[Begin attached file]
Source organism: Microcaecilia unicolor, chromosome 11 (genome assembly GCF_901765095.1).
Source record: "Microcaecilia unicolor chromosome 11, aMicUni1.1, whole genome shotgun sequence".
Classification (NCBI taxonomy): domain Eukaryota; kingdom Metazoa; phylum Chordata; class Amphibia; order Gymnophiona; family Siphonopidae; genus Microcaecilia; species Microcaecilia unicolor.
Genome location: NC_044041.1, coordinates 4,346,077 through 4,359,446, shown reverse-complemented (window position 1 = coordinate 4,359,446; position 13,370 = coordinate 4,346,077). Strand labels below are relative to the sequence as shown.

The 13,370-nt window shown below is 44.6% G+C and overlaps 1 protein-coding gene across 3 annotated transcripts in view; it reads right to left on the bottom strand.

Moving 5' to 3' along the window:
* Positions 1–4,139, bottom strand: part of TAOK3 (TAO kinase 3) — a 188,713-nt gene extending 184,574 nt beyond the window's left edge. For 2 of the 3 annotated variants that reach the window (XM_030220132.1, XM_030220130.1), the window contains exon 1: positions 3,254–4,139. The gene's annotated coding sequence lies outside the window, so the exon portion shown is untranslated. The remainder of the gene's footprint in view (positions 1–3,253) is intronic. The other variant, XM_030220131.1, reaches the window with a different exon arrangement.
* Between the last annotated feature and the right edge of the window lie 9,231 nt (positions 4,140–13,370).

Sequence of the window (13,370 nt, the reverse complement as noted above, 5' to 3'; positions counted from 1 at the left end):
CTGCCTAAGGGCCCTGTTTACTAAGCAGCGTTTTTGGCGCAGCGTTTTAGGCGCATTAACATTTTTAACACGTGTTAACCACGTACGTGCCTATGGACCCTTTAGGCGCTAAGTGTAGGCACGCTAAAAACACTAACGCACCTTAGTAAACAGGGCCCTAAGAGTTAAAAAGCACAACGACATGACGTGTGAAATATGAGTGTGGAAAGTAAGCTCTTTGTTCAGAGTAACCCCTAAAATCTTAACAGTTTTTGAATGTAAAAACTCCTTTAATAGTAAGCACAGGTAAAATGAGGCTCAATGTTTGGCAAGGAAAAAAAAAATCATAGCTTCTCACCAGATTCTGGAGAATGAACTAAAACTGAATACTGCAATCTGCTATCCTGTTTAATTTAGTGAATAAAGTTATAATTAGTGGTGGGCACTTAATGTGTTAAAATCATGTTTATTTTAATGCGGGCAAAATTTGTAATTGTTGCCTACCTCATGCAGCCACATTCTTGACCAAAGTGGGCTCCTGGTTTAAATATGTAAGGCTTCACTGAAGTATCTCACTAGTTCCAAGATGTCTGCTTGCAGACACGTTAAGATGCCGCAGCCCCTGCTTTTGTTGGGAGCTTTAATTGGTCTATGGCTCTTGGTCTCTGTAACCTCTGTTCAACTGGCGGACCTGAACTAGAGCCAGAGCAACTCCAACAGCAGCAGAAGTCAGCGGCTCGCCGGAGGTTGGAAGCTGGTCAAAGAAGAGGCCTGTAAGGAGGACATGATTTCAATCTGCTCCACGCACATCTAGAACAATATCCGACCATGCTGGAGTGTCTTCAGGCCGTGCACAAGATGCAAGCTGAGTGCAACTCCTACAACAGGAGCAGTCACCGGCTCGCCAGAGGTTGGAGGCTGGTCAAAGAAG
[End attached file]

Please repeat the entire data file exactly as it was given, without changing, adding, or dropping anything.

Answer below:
Source organism: Microcaecilia unicolor, chromosome 11 (genome assembly GCF_901765095.1).
Source record: "Microcaecilia unicolor chromosome 11, aMicUni1.1, whole genome shotgun sequence".
Classification (NCBI taxonomy): domain Eukaryota; kingdom Metazoa; phylum Chordata; class Amphibia; order Gymnophiona; family Siphonopidae; genus Microcaecilia; species Microcaecilia unicolor.
Genome location: NC_044041.1, coordinates 4,346,077 through 4,359,446, shown reverse-complemented (window position 1 = coordinate 4,359,446; position 13,370 = coordinate 4,346,077). Strand labels below are relative to the sequence as shown.

The 13,370-nt window shown below is 44.6% G+C and overlaps 1 protein-coding gene across 3 annotated transcripts in view; it reads right to left on the bottom strand.

Moving 5' to 3' along the window:
* Positions 1–4,139, bottom strand: part of TAOK3 (TAO kinase 3) — a 188,713-nt gene extending 184,574 nt beyond the window's left edge. For 2 of the 3 annotated variants that reach the window (XM_030220132.1, XM_030220130.1), the window contains exon 1: positions 3,254–4,139. The gene's annotated coding sequence lies outside the window, so the exon portion shown is untranslated. The remainder of the gene's footprint in view (positions 1–3,253) is intronic. The other variant, XM_030220131.1, reaches the window with a different exon arrangement.
* Between the last annotated feature and the right edge of the window lie 9,231 nt (positions 4,140–13,370).

Sequence of the window (13,370 nt, the reverse complement as noted above, 5' to 3'; positions counted from 1 at the left end):
CTGCCTAAGGGCCCTGTTTACTAAGCAGCGTTTTTGGCGCAGCGTTTTAGGCGCATTAACATTTTTAACACGTGTTAACCACGTACGTGCCTATGGACCCTTTAGGCGCTAAGTGTAGGCACGCTAAAAACACTAACGCACCTTAGTAAACAGGGCCCTAAGAGTTAAAAAGCACAACGACATGACGTGTGAAATATGAGTGTGGAAAGTAAGCTCTTTGTTCAGAGTAACCCCTAAAATCTTAACAGTTTTTGAATGTAAAAACTCCTTTAATAGTAAGCACAGGTAAAATGAGGCTCAATGTTTGGCAAGGAAAAAAAAAATCATAGCTTCTCACCAGATTCTGGAGAATGAACTAAAACTGAATACTGCAATCTGCTATCCTGTTTAATTTAGTGAATAAAGTTATAATTAGTGGTGGGCACTTAATGTGTTAAAATCATGTTTATTTTAATGCGGGCAAAATTTGTAATTGTTGCCTACCTCATGCAGCCACATTCTTGACCAAAGTGGGCTCCTGGTTTAAATATGTAAGGCTTCACTGAAGTATCTCACTAGTTCCAAGATGTCTGCTTGCAGACACGTTAAGATGCCGCAGCCCCTGCTTTTGTTGGGAGCTTTAATTGGTCTATGGCTCTTGGTCTCTGTAACCTCTGTTCAACTGGCGGACCTGAACTAGAGCCAGAGCAACTCCAACAGCAGCAGAAGTCAGCGGCTCGCCGGAGGTTGGAAGCTGGTCAAAGAAGAGGCCTGTAAGGAGGACATGATTTCAATCTGCTCCACGCACATCTAGAACAATATCCGACCATGCTGGAGTGTCTTCAGGCCGTGCACAAGATGCAAGCTGAGTGCAACTCCTACAACAGGAGCAGTCACCGGCTCGCCAGAGGTTGGAGGCTGGTCAAAGAAG